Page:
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Saturday, July 21, 2012

Grubs in Container of Garden Soil Killing Plants

Grubs found in our compost piles

Q. I have discovered over 200 huge grubs in a 15 x 24 inch container that is about 2 ft deep. I had filled this container with a bag of garden soil from a garden center and planted strawberry plants. Of course the plants all died, so I decided to plant some seeds and discovered all these horrible grubs!!!
I have been told that a product called Grub-Away is safe to use and that nematodes are even safer. But my main concern is all the earthworms that are in my gardens. I put in the worms last year and am seeing tons of babies. I really do not want to harm them. So far, I have been digging up sections (all raised beds) and destroying the grubs.
If the grubs were in the bags of soil I bought, do I need to treat future purchases?

A. Most of the grub control information is focused on lawns. However there are other grub problems such as those you find in the compost and even bagged compost. In most of the United States the problems in compost are considered minor compared to lawns.
White grubs feeding on the roots of a lawn grass, killing it

Here in our desert Southwest where we have fewer lawns the importance of grub control in compost piles and even bagged compost is usually just or even more important than lawns. The nonchemical control of the white grubs in lawns will also work for the most part in compost or bagged compost. Technically, to be legal the recommendation or control should include the site of application. I have to give you that warning to be in compliance with the law.

Adults of one of the compost grubs, masked chafer
For instance if the product is being sold for pest control in lawns, then it should also include your application on the label. If you choose to use it for this purpose you are doing it at your own risk of success or failure. Having given you the Party line, those pest-control products that are biological or natural should be perfectly safe to use.

There are some very expensive bagged composts that are actually very good but those producers believe in NOT sterilizing the compost. And this is a great idea in theory. The reasoning is that they want all of that biological activity added to a garden soil. You go through the expense of quality composting that produces all of this wonderful biological activity for the soil and then you kill it.

Another adult form of compost grub, green june beetle
This biological activity contributes to the breakdown of organic material in the compost and releasing plant nutrients and a wonderful chemical activity that can take years to develop into normal Desert soil. Many organic growers would be dumbfounded in the logic of killing biological activity in compost. This biological activity is precisely one of the reasons why you compost.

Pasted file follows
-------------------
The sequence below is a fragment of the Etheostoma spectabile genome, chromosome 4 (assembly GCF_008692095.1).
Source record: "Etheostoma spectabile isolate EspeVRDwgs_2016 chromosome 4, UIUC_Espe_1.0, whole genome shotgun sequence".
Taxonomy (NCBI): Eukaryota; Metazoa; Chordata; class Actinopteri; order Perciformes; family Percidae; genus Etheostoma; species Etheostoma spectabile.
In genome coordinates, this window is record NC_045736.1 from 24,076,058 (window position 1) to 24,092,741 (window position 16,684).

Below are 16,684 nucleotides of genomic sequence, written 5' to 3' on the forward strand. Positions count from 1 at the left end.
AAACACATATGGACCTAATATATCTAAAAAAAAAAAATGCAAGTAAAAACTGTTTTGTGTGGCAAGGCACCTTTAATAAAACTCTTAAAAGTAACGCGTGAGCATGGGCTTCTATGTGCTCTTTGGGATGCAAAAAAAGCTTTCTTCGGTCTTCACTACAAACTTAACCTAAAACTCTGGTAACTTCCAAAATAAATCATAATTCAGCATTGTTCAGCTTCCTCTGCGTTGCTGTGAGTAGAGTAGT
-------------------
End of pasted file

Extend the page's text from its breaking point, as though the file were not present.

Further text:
On the other hand, not sterilizing a bag of compost will introduce all of this biological activity to whatever you add this compost to. So if you buy a bag of compost that has not been sterilized and you use it with your houseplants there is going to be a very good chance your houseplants will be infested with dusky winged fungus gnats for example. I get many questions submitted to me on how to control this pest in houseplants. This is seldom a problem outside in the garden in our climate.

Another adult of a grub, ten-lined june beetle
So you have to be careful which type of compost you use for which application. In my opinion I would never use an unsterilized compost for houseplants for precisely this reason. Inside the house or greenhouse all of your products should be sterilized if you don’t want these problems. These are closed environmental systems and must be managed as such. You must scrutinize everything you bring into a closed environmental system because there are few checks and balances to help keep introduced pests under control.

I like these newer bagged composts very much and there is a developing market for them primarily due to the development of local markets for food. They are expensive, running $20 per bag or more. One product line that is popular right now is Fox Farm products. If they can keep their quality control as the demand for products like this climb, it will be a good product but check the bag and see if it was sterilized or not.
Worm for composting

If not and you want it sterilized then put the bags in full sun during the summer months for four days and flip the bags over every day. This should heat sterilize the contents provided the temperatures reach 160F for at least 30 minutes. That should be no problem in our environment but if you want to make sure then buy an inexpensive compost thermometer online (I have not seen any available in Las Vegas) and stick it in the compost bag, burying the probe to the hilt. In mid-day you want the temperature to hit at least 160F.
Secondly, you should inspect any compost and get rid of any grubs. These are decomposers and are working at helping to decompose plant materials but are first level decomposers and will attack the roots of healthy plants as well. So screen your bagged compost before using it if you want to maintain its biological activity.

There are natural pest control products for grubs such as beneficial nematodes and bacteria like Milky Spore but they will focus on some grubs and may not others. They are somewhat selective and may be a good alternative treatment that will leave earthworms alone.

Remember that earthworms can move pretty fast. If they don’t like an environment they usually flee. Grubs have a harder time doing this. But the earthworms must be able to flee somewhere and if they are in a bag that is getting progressively hotter they will not escape.

I hope this helps.

1 comment:

  1. I have been very happy with milky spore for organic grub control.